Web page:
Students chat as they leave Martin Luther King Jr. High School Tuesday, Nov. 17, 2015, in New York. Photo: AP Photo/Kathy Willens

If we viewed students as learners and not uneducable criminals, then we wouldn’t kick them out of schools.

We certainly wouldn’t shuttle children through an adult justice system.

Education’s original sin of not believing children are actually children erodes even the most strident of educators’ belief that all children can learn and should be educated in school (and not disciplined out of it).

Believing in children as learners is why schools should applaud Louisiana  Senate Bill 324.

Join the conversation later on Andre Perry’s radio show, “Free College,” hosted Tuesdays on WBOK1230 in New Orleans at 3pm Central/4pm Eastern 504.260.9265.

Under the Senate bill, youth arrested for nonviolent crimes would be tried and imprisoned under the juvenile justice system. Sponsored by Sen. J.P. Morrell (D-New Orleans), the bill would raise the legal age in the definition of a delinquent from 17 to 18. This bill should shortly reach Gov. John Bel Edwards for signing.

The complicity between education and criminal justice systems should be apparent. From a negative view of youth, schools not only adopted no-tolerance policies of the criminal justice system, they often fueled it through suspension and expulsion.

Arrests are often made on the school grounds. Police and Security Resource Officers are becoming hired muscle for teachers. In addition, we issue suspensions as if it helps students graduate. Actually, multiple suspensions increase the likelihood of dropping out of school by 10th grade threefold. This is the same rate at which dropping out of school increases one’s chances of being incarcerated.

At the core of both these horrible sets of policies is the lack of belief in children as learners. Locking up or putting out problems is the antithesis of teaching. Regressive criminal justice policies and harsh school discipline policies are evil cousins that rob black and brown students’ humanity.

Related: Mississippi leads south in black student suspensions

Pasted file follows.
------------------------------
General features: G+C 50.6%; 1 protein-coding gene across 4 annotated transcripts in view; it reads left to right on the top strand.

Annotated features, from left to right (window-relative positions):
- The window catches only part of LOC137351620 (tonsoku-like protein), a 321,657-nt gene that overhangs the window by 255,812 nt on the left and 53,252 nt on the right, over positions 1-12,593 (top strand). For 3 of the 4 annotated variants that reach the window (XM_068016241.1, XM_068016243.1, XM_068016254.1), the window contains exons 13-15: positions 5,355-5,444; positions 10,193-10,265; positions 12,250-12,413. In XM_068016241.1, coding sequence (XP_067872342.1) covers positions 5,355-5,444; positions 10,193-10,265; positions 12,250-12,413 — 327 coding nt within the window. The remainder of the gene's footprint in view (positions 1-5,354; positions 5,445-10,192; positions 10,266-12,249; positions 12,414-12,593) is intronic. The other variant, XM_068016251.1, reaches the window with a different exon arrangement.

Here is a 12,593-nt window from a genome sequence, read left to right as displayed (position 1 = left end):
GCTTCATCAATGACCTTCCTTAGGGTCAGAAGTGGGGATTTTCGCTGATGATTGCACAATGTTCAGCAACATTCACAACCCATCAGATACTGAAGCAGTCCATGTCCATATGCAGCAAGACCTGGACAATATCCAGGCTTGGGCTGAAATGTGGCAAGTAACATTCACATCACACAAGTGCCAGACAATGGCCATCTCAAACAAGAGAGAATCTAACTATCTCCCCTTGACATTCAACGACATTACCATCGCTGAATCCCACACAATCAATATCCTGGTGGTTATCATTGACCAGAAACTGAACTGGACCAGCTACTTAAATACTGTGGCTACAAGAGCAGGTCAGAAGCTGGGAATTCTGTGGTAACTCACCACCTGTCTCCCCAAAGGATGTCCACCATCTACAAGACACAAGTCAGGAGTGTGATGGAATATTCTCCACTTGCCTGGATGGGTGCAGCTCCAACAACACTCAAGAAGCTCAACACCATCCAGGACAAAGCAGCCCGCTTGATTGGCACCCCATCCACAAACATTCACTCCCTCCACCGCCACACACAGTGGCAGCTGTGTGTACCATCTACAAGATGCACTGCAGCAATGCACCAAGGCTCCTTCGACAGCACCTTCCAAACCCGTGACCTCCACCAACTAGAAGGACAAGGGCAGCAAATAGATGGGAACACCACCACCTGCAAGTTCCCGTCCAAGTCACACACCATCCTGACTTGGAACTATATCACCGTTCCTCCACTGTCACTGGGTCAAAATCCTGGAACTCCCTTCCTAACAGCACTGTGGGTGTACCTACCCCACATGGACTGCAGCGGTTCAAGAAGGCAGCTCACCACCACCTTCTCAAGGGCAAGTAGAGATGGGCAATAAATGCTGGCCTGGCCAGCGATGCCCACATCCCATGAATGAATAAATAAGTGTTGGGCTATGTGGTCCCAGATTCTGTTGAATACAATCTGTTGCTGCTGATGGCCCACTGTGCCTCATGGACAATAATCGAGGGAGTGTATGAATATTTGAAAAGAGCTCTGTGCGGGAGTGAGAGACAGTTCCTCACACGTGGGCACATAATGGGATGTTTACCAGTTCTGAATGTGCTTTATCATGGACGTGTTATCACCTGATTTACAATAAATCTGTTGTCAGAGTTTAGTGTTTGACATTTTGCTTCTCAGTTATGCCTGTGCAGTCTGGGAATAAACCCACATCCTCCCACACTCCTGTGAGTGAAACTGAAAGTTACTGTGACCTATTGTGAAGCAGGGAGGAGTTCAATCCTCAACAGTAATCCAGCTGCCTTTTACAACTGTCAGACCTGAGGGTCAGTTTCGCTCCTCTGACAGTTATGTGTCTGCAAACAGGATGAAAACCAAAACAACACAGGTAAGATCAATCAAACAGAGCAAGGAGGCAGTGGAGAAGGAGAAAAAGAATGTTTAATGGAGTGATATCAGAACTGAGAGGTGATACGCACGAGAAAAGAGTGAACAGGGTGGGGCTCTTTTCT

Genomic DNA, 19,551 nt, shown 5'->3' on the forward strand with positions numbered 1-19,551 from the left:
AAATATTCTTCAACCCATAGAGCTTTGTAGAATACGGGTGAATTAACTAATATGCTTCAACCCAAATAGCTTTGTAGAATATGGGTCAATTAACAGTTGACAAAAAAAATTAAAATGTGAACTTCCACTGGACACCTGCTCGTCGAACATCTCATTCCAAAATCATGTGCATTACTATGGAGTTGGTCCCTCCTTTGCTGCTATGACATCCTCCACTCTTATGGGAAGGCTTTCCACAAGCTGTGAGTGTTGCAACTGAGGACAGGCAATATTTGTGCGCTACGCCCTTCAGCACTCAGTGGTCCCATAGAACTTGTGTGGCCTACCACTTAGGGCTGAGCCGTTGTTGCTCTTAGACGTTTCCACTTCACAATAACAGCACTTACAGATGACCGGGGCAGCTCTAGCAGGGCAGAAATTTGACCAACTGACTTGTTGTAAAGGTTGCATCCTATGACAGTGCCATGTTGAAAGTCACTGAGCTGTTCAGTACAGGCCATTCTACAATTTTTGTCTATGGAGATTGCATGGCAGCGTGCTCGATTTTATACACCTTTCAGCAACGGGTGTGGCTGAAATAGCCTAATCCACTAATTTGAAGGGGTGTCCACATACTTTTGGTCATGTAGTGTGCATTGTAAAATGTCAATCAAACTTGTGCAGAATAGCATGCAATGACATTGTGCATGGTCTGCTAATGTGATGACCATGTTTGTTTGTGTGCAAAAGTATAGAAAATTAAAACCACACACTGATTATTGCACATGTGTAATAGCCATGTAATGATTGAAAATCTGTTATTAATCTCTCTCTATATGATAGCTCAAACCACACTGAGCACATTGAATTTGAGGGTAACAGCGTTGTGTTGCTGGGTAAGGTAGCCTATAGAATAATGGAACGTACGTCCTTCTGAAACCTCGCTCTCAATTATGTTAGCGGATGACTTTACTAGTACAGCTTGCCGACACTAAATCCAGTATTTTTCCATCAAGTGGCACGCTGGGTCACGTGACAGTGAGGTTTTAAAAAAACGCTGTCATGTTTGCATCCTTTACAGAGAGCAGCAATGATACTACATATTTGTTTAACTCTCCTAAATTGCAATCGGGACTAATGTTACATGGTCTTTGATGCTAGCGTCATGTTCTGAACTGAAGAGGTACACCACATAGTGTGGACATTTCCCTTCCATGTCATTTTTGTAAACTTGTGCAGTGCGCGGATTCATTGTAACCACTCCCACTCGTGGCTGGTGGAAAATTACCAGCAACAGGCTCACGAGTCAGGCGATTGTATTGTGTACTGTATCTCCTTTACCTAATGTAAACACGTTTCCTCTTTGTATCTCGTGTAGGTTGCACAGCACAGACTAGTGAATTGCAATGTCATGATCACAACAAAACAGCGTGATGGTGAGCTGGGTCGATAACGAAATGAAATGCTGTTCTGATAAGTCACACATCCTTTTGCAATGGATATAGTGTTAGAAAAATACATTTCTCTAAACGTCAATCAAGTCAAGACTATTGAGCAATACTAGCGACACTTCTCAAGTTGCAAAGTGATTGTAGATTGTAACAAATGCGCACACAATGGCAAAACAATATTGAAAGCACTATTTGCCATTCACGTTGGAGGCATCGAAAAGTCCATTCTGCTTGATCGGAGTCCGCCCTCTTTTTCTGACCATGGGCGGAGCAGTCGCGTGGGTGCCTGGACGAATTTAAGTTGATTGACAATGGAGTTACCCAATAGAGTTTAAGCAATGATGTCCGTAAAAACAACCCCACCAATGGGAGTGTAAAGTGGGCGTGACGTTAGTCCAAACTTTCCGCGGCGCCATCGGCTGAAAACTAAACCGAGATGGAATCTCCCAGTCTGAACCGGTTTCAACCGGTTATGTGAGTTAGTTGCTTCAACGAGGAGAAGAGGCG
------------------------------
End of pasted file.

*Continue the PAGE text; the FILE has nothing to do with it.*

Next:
According to the Louisiana Department of Education, during the 2013-2014 school year, 13,535 of 61,201 total out-of-school suspensions were due to willful disobedience. Eight thousand willful disobedience suspensions were dispensed to the very young: grades Pre-K to 5. A higher percentage of those suspensions were handed out to black children, who make up 44 percent of Louisiana students but 67 percent of out-of-school suspensions and 68 percent of expulsions.

Willful disobedience is code enforcement for those who believe black kids don’t deserve an education.

Out-of-school discipline obviously doesn’t work for individual students who are suspended or for communities (except for the justice system).

Related: How schools can lower suspension rates and raise graduation rates

There’s even growing evidence that overwrought suspension is harmful to “well-behaved kids” in school who aren’t disciplined. One study found that more suspensions lowered academic achievement among non-suspended students. In addition, suspension targets black and brown children – the people who need public systems to really care for them.

These factors all prove that suspension and expulsion do not work.

Related: What happens when instead of suspensions, kids talk out their mistakes?

If you really believe that all children can learn, then you have to believe that you can teach them. The irony of major education groups’ history of blocking such legislation is the subtle admission of an inability to teach and reach students.

In the hood we often say, “If you’re scared, go to church.” (Some regions say, “If you’re scared, call the police,” but that saying wouldn’t work for this particular column.) The point is that if you are ill equipped as an educator to deal with certain situations, ask for support. Don’t put children and communities in peril by projecting one’s teaching inadequacy, fear and youths out in the streets.

The elimination of expulsion and suspension from discipline practices is the work that comes from a true faith that “all children can learn.”

It is said that faith without work is dead. Juvenile justice advocates are giving life to faith by offering an opportunity to apply good work to education’s most sacred saying.

K-12 education groups can act on faith by supporting legislation that can reduce suspension and expulsion.

Schools ought to support this legislation.

Unfortunately, another bill, House Bill 372, did not get enough votes this week to make it off the house floor. That bill would have given teachers better tools to deal with discipline issues in the classroom, before they escalated. The lack of support from the K-12 community is but another sign that educators really don’t believe all children can learn.

Schools should have supported House Bill 372.

Because the only lesson that is “taught” from out-of-school discipline is how to give up on children.

[Cross-posted at The Hechinger Report]

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Andre Perry is the founding dean of urban education at Davenport University in Grand Rapids, Mich. and the author of The Garden Path: The Miseducation of a City (2011).